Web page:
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She Says: I Was Most Alive With You, But the Question is, Who?

She Says: I Was Most Alive With You, But the Question is, Who?
I Was Most Alive with You

Photo by Joan Marcus

Craig Lucas’ I was Most Alive with You at Playwrights Horizons is an ambitious undertaking that doesn’t make all of its points. The show is done by two casts, one of which features seven versions of the cast above who translate for the most part what the actors on the main stage are saying into ASL. The problem here is the shadow versions of Ash (Seth Gore), Astrid (Beth Applebaum), Pleasant (Amelia Hensley), Carla (Christina Marie), Farhad (Anthony Natale), and Mariama (Alexandria Wailes) don’t always sign but watch the action from there vantage point.

Marianna Bassham, Michael Gaston, Russell Harvard

Marianna Bassham, Michael Gaston, Russell Harvard Photo by Joan Marcus.

From the moment the play begins, we know something bad has happened. We meet Astrid (Marianna Bassham) and her TV-writing-partner, Ash (Michael Gaston) whose deaf son, Knox (Russell Harvard), is being left alone for the first time. Something happened during a Thanksgiving dinner and its effects have taken their toll. Needing to come up with a good TV show so they do not lose their insurance, they turn this incident into a script using the Book of Job as reference. It seems their old TV show has not been doing well.

Russell Harvard, Tad Cooley

Russell Harvard, Tad Cooley. Photo by Joan Marcus

It’s Thanksgiving, as we flashback to meet Knox, praying for his drug and alcohol addicted Muslim, hearing-challenged boyfriend, Farhad (Tad Cooley). Knox will not have sex with Farhad until he gets clean. He is also annoyed that he will not sign. It seems his mother, Pleasant (Lisa Emery), will also not use sign language and this is a contention between them. Knox makes Farhad agree to be good at his Grandmother’s (Lois Smith), which is where they are heading for the holiday.

Tad Cooley, Russell Harvard, Marianna Bassham, Lois Smith, Michael Gaston, Anthony Natale, Harold Foxx

Tad Cooley, Russell Harvard, Marianna Bassham, Lois Smith, Michael Gaston, Anthony Natale, Harold Foxx Photo by Joan Marcus

During the course of dinner, we learn that Knox considers his homosexuality, deafness and his own past addiction as blessings. It is here that the book of Job trials begin. Lucas tells Knox the details of his adoption, he learns Farhad’s HIV status and that he has stolen pain medication from his beloved Grandmother, who has terminal Cancer. Also, she has lost all the money supporting the family through a Ponzi scheme. In a car wreck, Knox loses his hand, his faith, and his mother who decides it’s time to pack it up and move. And if that weren’t enough, it turns out his mother was an atheist and the grandmother’s healthcare worker (Gameela Wright) is a Jehovah’s Witness whose son is incarcerated on Death Row for murdering a bunch of people.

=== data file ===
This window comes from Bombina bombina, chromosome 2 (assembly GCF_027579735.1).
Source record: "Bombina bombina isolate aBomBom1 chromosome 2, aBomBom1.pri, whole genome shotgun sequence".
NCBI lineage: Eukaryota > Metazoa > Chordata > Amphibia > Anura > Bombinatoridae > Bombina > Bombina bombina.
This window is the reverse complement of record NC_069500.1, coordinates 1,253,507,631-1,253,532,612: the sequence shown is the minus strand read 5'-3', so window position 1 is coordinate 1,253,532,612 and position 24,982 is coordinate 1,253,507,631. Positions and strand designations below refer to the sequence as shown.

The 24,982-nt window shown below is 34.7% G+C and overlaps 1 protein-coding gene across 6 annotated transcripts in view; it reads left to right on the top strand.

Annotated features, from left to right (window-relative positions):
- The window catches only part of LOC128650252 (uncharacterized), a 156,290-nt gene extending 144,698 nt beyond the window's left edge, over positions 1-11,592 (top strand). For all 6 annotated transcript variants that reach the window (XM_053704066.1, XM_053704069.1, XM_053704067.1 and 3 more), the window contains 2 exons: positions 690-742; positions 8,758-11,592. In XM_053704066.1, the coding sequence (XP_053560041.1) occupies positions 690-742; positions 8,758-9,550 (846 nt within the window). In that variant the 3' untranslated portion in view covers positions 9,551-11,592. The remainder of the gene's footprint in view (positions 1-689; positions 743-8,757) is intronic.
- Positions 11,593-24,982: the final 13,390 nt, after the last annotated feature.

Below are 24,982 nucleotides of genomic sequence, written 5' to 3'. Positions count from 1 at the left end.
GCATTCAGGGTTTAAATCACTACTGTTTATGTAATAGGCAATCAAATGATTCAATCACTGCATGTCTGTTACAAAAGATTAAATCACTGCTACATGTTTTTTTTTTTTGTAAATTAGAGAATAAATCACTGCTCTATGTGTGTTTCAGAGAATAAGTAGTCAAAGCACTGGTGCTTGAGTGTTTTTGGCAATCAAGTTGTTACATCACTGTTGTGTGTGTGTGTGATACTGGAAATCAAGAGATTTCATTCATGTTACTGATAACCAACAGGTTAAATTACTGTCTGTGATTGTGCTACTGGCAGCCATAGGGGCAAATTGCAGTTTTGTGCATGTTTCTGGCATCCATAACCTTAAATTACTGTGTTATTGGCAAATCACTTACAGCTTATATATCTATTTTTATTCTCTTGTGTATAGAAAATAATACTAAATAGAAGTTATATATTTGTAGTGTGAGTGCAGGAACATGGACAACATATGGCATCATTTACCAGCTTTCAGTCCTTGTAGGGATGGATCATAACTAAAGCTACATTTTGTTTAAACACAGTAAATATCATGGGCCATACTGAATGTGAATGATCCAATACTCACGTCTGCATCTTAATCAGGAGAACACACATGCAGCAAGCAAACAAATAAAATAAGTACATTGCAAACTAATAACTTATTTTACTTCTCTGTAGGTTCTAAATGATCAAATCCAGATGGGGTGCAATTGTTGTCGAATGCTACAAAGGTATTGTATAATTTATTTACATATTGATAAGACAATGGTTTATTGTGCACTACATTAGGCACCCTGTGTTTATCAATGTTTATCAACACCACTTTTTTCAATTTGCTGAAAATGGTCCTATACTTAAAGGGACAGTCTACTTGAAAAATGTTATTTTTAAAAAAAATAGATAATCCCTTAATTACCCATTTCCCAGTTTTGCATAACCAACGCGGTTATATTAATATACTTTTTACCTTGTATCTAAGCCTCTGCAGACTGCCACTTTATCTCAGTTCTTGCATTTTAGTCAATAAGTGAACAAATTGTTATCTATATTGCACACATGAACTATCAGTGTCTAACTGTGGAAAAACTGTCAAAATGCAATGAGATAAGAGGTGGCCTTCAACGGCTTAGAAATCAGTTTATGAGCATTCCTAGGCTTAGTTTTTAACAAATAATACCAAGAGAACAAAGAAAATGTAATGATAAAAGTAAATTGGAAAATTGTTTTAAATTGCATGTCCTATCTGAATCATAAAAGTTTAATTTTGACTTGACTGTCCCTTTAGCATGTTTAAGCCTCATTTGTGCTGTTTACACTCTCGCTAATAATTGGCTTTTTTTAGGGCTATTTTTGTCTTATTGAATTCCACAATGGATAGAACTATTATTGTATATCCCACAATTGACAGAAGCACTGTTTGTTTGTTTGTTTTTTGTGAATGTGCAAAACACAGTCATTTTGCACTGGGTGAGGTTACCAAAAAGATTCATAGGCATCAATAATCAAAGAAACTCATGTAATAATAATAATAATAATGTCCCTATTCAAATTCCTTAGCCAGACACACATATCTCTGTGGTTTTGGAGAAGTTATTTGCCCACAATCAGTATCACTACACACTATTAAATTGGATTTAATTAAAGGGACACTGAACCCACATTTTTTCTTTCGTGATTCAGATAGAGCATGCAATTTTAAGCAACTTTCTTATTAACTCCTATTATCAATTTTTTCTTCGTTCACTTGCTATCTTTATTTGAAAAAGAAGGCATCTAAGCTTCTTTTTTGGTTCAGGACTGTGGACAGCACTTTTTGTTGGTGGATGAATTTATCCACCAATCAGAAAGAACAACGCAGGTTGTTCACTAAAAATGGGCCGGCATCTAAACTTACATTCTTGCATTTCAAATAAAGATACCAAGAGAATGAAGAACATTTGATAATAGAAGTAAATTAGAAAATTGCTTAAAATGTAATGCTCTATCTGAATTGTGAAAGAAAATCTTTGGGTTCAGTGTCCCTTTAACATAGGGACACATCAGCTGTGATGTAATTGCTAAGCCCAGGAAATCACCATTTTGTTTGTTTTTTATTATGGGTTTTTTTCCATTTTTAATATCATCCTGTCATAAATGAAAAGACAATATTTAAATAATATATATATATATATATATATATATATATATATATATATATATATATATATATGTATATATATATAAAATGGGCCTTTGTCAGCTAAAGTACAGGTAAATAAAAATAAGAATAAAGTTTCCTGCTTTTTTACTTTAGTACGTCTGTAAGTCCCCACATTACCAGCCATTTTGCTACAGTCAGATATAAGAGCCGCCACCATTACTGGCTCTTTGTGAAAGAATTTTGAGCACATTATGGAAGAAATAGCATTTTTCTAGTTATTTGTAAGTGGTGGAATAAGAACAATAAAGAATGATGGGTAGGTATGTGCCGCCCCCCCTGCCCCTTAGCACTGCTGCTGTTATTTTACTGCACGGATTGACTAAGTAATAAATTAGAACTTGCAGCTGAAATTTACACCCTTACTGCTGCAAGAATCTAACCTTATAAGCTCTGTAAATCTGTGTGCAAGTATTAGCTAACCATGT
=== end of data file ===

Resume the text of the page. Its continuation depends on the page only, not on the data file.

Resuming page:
Lois Smith, Lisa Emery

Lois Smith, Lisa Emery. Photo by Joan Marcus

By Act Two, the once praying Knox is trying to end it all in multiple of ways. The issue concerning sign language reverses, but the discussion stops. Who was faithful and like Job is never fully expressed, just the disasters that fall. We never learn about the long-running TV series Ash and Astrid have been working on for years, or why Pleasant, who claims her whole life was her son, leaves him without a good-bye when he most needs her. This show asks a multitude of questions and never answers them because not one character has been fully fleshed out.

The actors do the best with what has been given them but seem schizophrenic from scene to scene. I blame this on the direction and script. The fabulous Lois Smith gets the most out of her role and we know who this woman is. She is the anchor of this production.

Director Tyne Rafaeli does her best keeping both casts coherent but doesn’t manage to keep the characters on an even keel.

Lucas is a talented playwright but has missed the mark here. Too many ideas make it seem as if he is working out his own faith and we are the therapists sent to help unravel this conundrum.

The set by Arnulfo Maldonado also seems cold and distant just like this play.

I Was Most Alive with You: Playwrights Horizons, 416 West 42nd St. through October 14th

 

Off Broadway

Suzanna, co-owns and publishes the newspaper Times Square Chronicles or T2C. At one point a working actress, she has performed in numerous productions in film, TV, cabaret and theatre. She has performed at The New Orleans Jazz festival, The United Nations and Carnegie Hall. Currently she has a screenplay in the works, which she developed with her mentor and friend the late Arthur Herzog. She was the Broadway Informer on the all access cable TV Show “The New Yorkers,” soon to be “The Tourist Channel.” email: suzanna@t2conline.com

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